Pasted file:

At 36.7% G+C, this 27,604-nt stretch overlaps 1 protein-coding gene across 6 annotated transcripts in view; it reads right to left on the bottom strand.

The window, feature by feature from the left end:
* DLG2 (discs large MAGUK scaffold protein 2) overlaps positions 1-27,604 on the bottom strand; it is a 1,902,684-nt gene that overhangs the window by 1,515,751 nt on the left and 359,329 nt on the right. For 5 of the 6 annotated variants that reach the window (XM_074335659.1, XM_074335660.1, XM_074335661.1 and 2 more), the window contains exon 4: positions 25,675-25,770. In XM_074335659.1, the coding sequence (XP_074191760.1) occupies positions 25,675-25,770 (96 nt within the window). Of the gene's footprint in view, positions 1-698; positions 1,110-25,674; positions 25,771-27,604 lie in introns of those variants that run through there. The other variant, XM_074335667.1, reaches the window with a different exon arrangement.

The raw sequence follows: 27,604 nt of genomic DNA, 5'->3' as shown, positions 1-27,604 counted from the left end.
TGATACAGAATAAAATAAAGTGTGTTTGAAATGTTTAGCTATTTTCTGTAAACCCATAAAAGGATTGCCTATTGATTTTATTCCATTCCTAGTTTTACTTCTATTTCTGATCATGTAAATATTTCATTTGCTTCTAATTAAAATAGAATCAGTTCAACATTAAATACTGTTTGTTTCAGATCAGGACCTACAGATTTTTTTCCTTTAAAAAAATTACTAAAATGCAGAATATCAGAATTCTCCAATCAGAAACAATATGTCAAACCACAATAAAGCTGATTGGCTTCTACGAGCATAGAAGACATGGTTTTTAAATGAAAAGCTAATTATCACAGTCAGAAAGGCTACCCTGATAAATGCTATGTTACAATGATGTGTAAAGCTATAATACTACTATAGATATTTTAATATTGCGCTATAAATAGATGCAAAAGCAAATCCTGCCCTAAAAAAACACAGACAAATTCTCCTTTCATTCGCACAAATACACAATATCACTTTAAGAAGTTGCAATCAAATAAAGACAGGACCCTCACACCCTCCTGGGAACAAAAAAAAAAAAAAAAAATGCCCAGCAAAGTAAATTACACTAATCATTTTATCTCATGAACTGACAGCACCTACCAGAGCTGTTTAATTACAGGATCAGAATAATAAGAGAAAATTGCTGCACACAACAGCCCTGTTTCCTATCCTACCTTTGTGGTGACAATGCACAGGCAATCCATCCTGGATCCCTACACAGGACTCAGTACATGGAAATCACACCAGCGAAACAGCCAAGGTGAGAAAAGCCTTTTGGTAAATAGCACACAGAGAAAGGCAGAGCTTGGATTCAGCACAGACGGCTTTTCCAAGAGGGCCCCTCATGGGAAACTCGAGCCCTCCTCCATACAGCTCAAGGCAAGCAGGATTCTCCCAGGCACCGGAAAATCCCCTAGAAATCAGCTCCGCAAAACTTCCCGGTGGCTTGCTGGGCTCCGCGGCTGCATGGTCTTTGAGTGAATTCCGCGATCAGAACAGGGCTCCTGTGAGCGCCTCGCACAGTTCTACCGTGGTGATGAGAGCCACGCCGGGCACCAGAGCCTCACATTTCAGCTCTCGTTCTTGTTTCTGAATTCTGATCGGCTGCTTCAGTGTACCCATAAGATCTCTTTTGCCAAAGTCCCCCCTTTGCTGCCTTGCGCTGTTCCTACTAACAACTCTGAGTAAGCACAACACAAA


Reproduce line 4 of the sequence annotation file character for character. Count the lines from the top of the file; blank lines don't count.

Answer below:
The raw sequence follows: 27,604 nt of genomic DNA, 5'->3' as shown, positions 1-27,604 counted from the left end.